Listen to Austin 360 Radio

Austin woman completes Triple Crown of open water swimming

Pam LeBlanc

Editor’s note: This article was originally published June 11, 2013

Congrats to Katy Dooley, who smoked the Manhattan Island Marathon Swim on Saturday, completing the third leg of open-water swimming’s Triple Crown.

I watched her finish the race, a 28.5-mile jaunt that takes swimmers up the East River, through the Harlem River and down the Hudson River. She slapped the giant red buoy at the finish line near The Battery, turned to hug her support kayaker, Vlad Brezina, then hoisted her hands in the air, raising three fingers on each hand to signify her accomplishment.

Dooley, known in my household as simply “The Beast” for her focus, strength and charm (Katie’s not afraid to tell things how they are), swam the English Channel last summer and the Catalina Channel off the coast of California in 2011. With the Manhattan race under her swim cap, she becomes one of only 69 swimmers who have completed all three long-distance swims.

How does she feel? “Very royal,” Dooley said after the race - and grateful to her friends and supporters, who helped her through it.

“(The swim) was far colder than expected and I had dropped 20 pounds of insulation that I had put on for the English Channel,” she said. “Tropical Storm Andrea brought some dirty water into the Harlem River that presented some challenges to swim through. Each swim was unique and challenging. I don’t think I can say that one of them was the hardest, because in all three of them, my mind went to a dark place where I had to dig deep mentally to complete the swim.”

I made the trip to New York City to cheer on Dooley and to crew for another Austin swimmer, Gretch Sanders, who also attempted the swim. But the water was so cold - as low as 56 degrees at one point - that Sanders couldn’t finish. In all, only 11 of the 39 solo swimmers who jumped in the water at the start made the complete loop.

Watching Sanders’ lips turn blue and hearing her words slur was agonizing. We pulled her onto the support boat, wrapped her in blankets and gave her hot chocolate. An hour later she was fine, but it reminded me what a difference conditions make and reiterated the dangers of cold water swimming.

I swam the race in 2011 as part of a four-woman relay and again in 2012 as part of a two-woman relay with Sanders. The water was close to 70 degrees, the sun blazed down on us and I couldn’t stop smiling as I swam past sites including the United Nations Building, Yankee Stadium and the Empire State Building.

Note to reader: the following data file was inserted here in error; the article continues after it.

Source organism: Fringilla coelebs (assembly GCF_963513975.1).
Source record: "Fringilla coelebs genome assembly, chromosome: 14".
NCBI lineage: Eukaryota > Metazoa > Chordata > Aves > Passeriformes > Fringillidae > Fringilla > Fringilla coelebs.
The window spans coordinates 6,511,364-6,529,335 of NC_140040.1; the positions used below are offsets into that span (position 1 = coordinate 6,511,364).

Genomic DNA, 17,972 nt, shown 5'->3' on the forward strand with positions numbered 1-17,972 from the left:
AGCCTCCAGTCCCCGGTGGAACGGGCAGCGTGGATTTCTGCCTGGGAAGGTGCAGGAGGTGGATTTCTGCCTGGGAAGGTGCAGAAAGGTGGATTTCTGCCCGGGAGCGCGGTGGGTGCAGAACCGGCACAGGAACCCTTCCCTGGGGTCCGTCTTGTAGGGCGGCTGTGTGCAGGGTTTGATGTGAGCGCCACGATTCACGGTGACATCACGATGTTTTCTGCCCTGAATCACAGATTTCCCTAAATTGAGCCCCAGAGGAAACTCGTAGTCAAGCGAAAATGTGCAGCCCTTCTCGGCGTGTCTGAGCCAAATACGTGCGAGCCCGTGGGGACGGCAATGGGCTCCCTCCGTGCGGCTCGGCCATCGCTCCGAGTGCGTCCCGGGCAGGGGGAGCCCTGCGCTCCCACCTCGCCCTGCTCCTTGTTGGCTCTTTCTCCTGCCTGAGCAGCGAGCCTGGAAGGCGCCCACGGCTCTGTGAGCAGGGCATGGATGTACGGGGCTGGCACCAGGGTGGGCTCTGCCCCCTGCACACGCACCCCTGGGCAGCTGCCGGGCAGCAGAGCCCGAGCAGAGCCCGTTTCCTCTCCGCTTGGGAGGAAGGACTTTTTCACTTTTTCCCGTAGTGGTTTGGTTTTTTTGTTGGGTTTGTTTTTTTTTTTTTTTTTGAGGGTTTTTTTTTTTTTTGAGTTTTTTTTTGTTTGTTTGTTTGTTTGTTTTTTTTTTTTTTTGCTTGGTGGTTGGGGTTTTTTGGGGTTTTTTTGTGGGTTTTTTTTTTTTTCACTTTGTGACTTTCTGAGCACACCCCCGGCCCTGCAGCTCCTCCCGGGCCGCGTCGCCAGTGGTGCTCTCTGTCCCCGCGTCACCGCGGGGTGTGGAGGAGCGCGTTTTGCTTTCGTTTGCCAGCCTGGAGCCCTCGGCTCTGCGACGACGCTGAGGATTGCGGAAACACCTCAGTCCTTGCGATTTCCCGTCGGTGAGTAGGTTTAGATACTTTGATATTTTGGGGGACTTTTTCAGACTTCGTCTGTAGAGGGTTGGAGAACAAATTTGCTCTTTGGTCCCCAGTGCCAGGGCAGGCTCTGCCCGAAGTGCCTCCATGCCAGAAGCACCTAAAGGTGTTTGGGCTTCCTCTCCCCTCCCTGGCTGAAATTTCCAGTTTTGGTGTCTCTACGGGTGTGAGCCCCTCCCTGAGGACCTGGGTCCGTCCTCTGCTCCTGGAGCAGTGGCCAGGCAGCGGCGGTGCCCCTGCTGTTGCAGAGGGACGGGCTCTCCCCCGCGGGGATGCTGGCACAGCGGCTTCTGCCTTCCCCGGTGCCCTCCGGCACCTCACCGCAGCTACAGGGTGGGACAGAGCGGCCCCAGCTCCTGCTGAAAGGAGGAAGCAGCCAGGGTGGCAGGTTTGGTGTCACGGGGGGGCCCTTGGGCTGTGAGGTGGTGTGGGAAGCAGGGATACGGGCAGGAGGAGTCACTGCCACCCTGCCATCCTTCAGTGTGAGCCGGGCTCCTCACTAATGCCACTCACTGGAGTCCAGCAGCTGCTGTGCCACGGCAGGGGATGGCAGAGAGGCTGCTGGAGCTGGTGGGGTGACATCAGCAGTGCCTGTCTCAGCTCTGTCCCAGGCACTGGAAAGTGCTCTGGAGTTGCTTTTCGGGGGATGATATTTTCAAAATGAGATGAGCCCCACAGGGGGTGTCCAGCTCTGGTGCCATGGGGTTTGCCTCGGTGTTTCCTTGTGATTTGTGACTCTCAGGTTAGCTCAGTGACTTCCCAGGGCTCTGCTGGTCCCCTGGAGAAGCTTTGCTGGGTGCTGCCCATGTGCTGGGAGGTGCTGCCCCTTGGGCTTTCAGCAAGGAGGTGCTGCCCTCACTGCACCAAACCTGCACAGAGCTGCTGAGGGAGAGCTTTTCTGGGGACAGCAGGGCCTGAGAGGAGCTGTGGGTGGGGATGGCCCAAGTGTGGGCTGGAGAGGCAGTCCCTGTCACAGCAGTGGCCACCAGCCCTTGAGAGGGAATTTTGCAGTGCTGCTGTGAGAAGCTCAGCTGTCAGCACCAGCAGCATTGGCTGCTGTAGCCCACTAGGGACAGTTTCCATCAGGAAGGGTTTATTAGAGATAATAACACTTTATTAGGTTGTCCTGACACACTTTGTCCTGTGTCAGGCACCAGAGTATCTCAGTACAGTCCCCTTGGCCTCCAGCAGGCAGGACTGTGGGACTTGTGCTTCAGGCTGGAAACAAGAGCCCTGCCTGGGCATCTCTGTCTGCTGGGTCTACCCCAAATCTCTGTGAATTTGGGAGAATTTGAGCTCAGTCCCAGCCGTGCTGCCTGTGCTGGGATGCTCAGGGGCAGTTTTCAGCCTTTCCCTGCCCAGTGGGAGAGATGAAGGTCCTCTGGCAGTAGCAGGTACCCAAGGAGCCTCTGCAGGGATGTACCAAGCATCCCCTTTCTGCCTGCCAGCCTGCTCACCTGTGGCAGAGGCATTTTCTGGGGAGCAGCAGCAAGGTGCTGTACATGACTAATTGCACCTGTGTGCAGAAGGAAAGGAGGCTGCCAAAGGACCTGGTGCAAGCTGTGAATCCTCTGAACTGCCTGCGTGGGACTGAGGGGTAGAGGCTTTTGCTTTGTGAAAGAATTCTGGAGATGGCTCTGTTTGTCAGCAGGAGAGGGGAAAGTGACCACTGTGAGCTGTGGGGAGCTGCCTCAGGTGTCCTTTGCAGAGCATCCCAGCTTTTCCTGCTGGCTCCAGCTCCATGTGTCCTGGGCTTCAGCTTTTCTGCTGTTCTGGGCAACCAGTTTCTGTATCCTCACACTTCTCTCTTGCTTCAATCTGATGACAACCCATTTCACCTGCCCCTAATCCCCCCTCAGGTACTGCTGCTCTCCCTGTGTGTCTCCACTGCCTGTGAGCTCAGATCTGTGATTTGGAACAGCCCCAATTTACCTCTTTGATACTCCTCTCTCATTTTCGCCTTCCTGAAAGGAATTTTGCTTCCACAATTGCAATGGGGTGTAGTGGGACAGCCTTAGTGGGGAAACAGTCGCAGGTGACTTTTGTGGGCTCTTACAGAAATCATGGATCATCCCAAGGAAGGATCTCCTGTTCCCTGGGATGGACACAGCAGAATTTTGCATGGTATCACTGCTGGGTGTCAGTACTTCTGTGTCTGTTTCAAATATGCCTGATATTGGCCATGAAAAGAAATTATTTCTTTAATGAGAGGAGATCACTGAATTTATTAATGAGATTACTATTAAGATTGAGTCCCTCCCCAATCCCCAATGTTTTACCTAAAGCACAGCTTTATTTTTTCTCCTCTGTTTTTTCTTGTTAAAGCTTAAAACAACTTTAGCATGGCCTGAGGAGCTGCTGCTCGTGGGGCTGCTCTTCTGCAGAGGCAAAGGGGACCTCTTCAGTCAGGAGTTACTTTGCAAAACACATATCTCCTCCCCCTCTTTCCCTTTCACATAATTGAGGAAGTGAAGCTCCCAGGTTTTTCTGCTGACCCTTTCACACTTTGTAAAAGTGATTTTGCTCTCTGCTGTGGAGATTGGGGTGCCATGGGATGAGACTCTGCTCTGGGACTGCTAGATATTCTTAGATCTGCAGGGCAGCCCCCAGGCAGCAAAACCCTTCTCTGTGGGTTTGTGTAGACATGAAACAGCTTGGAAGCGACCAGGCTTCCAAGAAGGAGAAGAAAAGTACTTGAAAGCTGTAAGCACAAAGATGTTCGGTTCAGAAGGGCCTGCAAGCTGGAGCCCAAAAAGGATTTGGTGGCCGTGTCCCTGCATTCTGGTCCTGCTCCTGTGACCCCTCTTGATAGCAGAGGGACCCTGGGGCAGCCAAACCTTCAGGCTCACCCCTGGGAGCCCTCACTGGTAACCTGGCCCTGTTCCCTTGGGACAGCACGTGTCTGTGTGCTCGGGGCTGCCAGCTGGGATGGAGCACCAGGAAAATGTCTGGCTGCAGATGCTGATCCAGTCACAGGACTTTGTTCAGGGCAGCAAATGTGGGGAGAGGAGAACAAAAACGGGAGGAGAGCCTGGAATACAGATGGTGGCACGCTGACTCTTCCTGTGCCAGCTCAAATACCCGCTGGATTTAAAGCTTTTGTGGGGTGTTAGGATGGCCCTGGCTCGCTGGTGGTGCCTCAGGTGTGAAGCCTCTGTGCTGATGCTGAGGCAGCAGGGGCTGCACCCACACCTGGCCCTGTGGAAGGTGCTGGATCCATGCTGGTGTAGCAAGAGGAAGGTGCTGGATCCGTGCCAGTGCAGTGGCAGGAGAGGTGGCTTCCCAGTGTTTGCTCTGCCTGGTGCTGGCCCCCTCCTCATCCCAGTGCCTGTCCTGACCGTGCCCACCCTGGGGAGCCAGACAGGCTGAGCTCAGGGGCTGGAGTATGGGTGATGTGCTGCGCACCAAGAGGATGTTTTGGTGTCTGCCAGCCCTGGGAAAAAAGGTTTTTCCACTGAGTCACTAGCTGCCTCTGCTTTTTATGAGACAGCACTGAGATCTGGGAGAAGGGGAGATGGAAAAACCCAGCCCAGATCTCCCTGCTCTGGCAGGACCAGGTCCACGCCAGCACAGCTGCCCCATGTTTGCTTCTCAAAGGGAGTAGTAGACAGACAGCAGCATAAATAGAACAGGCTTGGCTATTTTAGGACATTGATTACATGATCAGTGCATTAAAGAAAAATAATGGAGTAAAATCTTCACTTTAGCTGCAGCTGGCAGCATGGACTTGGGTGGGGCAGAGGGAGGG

But it’s been a cold spring in New York City, then a weakened Tropical Storm Andrea dumped more than 4 inches of rain on the city Friday. This year marked the coldest year ever for the race, said Morty Berger, race director and founder of NYCSwim, which puts on the event.

Compounding the problems, some of the boats enlisted to carry support crews didn’t show up and teams had to double up at the last minute. All that pushed back the start time of the race, which meant that many of the swimmers didn’t make it to a critical juncture in the race before the tides switched, and water started rushing against them down the East River. The heavy rains caused the tides to switch earlier, too.

I looked out from my perch on the support boat as we puttered through Hell Gate, the point where the East River feeds into the Harlem, and saw swimmers going backward as they tried to slog through the current.

Dooley fought her way through before the full force of the water changed directions. She finished fifth overall in the race, and second among females, with a time of 7 hours 44 minutes and 58 seconds.

“I feel particularly fortunate to have beaten the tide and to have a crew that managed my feeds by warming them up, which made all the difference,” she said. “Hypothermia is a serious risk in this sport and staying warm was a particular challenge for me in this race. This was the only swim of the three that I told my crew during the swim that I was cold, but by the end of the swim I was warm.”

She says she’ll do more long swims, but in the next year she’s focusing on running. There’s a 100-mile run in the Florida Keys in her future.

Paul Newsome of England won the 2013 Manhattan Island Marathon Swim in 7 hours 14 minutes 53 seconds.